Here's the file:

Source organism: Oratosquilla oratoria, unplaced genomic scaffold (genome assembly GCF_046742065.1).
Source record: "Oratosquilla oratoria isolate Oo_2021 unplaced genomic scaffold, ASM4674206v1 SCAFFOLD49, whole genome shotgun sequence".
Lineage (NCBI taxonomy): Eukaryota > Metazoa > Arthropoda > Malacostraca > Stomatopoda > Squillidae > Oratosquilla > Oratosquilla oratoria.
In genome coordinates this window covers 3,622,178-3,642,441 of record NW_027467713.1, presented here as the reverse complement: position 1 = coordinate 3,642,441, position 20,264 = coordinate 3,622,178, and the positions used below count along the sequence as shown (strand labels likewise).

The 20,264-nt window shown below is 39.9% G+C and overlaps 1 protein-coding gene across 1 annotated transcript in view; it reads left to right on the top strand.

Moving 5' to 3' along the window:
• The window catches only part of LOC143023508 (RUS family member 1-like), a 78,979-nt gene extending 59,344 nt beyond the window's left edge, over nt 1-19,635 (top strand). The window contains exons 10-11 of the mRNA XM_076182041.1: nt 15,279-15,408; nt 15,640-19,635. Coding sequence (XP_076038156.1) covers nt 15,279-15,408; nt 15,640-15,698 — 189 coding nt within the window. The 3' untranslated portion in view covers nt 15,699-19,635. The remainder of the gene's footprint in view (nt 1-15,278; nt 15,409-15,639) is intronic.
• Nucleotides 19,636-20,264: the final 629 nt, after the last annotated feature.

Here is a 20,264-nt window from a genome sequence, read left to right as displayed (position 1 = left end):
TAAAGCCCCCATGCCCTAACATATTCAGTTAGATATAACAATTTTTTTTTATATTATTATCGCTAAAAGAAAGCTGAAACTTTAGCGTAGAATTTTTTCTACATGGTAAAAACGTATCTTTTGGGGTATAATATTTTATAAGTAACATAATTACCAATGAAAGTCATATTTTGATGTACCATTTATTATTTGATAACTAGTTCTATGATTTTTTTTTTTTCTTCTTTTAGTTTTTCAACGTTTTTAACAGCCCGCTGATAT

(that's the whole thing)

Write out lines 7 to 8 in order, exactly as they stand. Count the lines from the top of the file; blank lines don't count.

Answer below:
• The window catches only part of LOC143023508 (RUS family member 1-like), a 78,979-nt gene extending 59,344 nt beyond the window's left edge, over nt 1-19,635 (top strand). The window contains exons 10-11 of the mRNA XM_076182041.1: nt 15,279-15,408; nt 15,640-19,635. Coding sequence (XP_076038156.1) covers nt 15,279-15,408; nt 15,640-15,698 — 189 coding nt within the window. The 3' untranslated portion in view covers nt 15,699-19,635. The remainder of the gene's footprint in view (nt 1-15,278; nt 15,409-15,639) is intronic.
• Nucleotides 19,636-20,264: the final 629 nt, after the last annotated feature.